Saigoneer

Street Cred: Phan Xích Long

Like a page straight out of Bizzaro World, fast food franchises have a heightened social status here in Vietnam.

When McDonald’s swung open its doors this past February, over 400,000 customers were served within the first month and that was only at one location. Other well-known chains like Domino’s, Popeyes, Baskin Robbins and Starbucks keep popping up around town, dueling it out in a Western-style showdown against Pizza Hut, KFC, and other foreign franchises that have been here for years. 

If we run with that idea of fast food chains serving as status symbols, then Phan Xich Long street would most definitely be the Fifth Avenue of Saigon. Within a half-mile stretch, Phan Xich Long is home to Popeyes, Pizza Hut, Texas (Church’s) Chicken, Dunkin’ Donuts, Baskin Robbins and Lotteria. In fact, outside of District 1, Phan Xich Long is the only place that can boast of a Starbucks location (not that it’s worth boasting about, mind you.)

Phan Xich Long was a servant boy with ambitions to become a king. Born in 1893, Phan Xich Long spent the early part of his childhood working as a servant for a French family. In his youth, he traveled extensively throughout Vietnam, Cambodia, and Thailand, training as a mystic and earning a living as a fortune-teller.

In 1911, Phan Xich Long had enough followers to form his very own secret society. He claimed to be a descendant of Ham Nghi, the boy emperor who had been king of Vietnam for one year in 1884, but was forced into exile by the French. In addition to being a sorcerer and having a royal blood lineage, Phan Xich Long also proclaimed to be the living reincarnation of Buddha. With this trifecta of credentials on his C.V., Phan Xich Long would embark on his life long dream: to become the king of Vietnam. But first, he had to force the French to bid adieu.  

Around 1913, Phan Xich Long organized several grassroots campaigns to garner local peasant support for his cause. The living conditions for most peasants were quite horrendous and he used this as a rallying cry to aggregate anti-French sentiment. Phan Xich Long’s followers believed that their numbers, coupled with their leader’s supernatural powers, would give them the upper hand in the fight against the French.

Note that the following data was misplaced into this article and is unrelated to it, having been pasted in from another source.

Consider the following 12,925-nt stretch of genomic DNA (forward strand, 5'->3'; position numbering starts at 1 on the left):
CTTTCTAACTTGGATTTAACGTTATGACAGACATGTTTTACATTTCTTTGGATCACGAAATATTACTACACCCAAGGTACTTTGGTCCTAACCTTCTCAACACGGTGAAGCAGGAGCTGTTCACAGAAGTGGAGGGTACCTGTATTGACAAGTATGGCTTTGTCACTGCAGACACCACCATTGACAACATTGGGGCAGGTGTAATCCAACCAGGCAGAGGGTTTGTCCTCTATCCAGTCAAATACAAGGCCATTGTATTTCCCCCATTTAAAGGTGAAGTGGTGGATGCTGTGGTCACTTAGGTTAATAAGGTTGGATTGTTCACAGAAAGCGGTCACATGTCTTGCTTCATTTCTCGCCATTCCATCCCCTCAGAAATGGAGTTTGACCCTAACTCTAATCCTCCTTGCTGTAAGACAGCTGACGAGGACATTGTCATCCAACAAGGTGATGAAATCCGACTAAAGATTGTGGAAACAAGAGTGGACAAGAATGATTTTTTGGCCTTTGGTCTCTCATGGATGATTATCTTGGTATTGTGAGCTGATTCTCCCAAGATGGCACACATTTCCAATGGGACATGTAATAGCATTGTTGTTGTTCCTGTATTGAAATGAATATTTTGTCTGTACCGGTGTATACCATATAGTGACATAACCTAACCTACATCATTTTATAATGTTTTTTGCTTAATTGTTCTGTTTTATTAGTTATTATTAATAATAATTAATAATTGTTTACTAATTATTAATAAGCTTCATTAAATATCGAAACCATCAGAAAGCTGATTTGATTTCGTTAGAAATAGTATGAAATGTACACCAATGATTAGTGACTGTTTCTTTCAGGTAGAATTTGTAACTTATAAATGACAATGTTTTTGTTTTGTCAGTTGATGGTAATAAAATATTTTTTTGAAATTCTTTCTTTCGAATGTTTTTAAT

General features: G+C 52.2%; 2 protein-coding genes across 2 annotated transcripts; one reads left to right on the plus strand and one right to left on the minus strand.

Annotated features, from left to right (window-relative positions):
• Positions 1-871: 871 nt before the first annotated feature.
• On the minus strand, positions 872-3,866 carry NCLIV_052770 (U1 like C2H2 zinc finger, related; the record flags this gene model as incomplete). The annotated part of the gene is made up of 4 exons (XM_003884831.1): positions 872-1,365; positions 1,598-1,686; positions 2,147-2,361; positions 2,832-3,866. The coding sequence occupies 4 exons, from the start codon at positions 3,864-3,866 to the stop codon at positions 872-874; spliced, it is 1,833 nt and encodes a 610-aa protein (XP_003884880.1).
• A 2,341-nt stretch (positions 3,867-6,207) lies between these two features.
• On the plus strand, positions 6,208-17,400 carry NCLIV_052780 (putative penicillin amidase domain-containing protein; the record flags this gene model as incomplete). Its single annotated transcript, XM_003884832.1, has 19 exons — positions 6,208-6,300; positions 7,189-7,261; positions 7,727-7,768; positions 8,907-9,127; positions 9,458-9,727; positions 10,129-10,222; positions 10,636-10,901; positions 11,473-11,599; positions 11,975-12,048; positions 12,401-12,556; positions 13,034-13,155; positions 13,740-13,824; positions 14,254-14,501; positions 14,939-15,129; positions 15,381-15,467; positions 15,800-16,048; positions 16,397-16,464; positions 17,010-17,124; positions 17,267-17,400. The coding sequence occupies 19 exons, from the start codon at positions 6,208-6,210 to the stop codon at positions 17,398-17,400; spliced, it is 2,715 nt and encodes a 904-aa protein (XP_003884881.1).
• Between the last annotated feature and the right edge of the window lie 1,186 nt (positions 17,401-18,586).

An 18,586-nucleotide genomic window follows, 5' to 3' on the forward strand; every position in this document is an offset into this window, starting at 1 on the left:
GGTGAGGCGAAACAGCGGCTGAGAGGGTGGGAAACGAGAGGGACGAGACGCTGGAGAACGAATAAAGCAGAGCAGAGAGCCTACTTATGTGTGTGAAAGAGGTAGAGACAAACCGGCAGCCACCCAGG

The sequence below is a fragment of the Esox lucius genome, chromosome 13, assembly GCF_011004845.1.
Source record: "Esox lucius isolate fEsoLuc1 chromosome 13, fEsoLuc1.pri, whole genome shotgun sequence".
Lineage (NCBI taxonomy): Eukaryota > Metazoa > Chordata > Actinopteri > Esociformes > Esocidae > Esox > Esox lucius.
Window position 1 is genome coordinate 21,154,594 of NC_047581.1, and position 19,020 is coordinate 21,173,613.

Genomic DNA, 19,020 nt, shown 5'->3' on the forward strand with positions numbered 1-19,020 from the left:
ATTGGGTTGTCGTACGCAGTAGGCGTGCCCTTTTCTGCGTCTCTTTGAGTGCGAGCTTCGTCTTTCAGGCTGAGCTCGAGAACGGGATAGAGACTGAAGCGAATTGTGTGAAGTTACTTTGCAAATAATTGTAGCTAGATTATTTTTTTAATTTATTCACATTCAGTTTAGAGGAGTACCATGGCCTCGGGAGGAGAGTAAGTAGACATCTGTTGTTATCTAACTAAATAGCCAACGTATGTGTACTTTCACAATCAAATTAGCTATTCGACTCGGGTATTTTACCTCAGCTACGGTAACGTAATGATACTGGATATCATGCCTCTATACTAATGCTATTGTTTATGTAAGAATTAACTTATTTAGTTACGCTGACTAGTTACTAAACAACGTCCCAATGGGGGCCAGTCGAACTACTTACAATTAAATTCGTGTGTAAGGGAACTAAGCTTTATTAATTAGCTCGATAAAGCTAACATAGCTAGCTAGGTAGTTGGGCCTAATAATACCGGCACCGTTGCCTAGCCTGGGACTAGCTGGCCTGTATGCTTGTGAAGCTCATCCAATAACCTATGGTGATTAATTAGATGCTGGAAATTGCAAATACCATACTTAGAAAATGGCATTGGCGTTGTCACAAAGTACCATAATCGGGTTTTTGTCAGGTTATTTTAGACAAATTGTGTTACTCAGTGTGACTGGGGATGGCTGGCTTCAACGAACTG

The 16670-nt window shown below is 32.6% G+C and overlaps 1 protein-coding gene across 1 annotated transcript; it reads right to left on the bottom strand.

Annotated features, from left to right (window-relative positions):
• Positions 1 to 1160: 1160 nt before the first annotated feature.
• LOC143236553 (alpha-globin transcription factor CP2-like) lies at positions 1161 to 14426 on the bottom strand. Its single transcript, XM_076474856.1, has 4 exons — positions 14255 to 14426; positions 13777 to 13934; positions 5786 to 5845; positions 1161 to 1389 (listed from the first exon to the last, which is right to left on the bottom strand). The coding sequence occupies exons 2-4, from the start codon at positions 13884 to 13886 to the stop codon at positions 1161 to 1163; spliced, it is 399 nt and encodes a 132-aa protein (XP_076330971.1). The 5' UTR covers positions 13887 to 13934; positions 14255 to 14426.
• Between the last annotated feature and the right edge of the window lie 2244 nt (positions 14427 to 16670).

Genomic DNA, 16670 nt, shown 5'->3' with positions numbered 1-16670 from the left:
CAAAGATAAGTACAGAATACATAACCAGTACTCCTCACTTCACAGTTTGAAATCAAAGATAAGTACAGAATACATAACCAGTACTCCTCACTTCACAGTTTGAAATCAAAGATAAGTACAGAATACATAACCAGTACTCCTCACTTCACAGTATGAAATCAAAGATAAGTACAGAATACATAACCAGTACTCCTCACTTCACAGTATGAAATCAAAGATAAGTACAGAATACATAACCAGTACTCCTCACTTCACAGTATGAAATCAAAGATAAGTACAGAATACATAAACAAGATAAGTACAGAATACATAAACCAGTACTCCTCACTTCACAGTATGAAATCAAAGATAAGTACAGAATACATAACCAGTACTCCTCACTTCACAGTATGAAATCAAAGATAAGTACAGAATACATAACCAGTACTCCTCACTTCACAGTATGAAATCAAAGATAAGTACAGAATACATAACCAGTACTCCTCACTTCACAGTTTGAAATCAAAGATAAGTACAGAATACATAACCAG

On March 28, 1913, dressed in all white and armed with only sticks and spears, hundreds of Phan Xich Long’s supporters descended upon Saigon with the intent of taking control of the city. Oh yeah—they had also ingested some magical potion that was supposed to make them invisible and therefore, victorious, but unfortunately, the French saw right through them.

Phan Xich Long was arrested and had initially been sentenced to exile in French Guiana, but outbreak of World War I forced the French to keep him in prison in Saigon. In 1916, hundreds of Phan Xich Long’s supporters attempted to break him out of jail, but once again, their efforts were easily thwarted by the French. By this time, the powers at be were fed up with Phan Xich Long and his band of misfits, so they decided to execute the Sorcerer-Buddha-King on February 22, 1916. Phan Xich Long departed from this world at the age of 23.

Instead of becoming king, Phan Xich Long is now home to Burger King. That's probably not the type of royalty he had in mind, but his status in Vietnamese history remains unchallenged. He was a precursor to the Viet Minh and their objectives in gathering peasant support for their anti-French movement. And word on the street is-- if you eat at any of the fast food places on Phan Xich Long, you'll become more visible, not only in social status, but also in physical status.

About the writer

California is where he’s from, Saigon is where he’s at and this column is where he could be found. If you’re looking for a freelance writer specializing in Vietnam, please contact Vinh at vinh@berkeley.edu.

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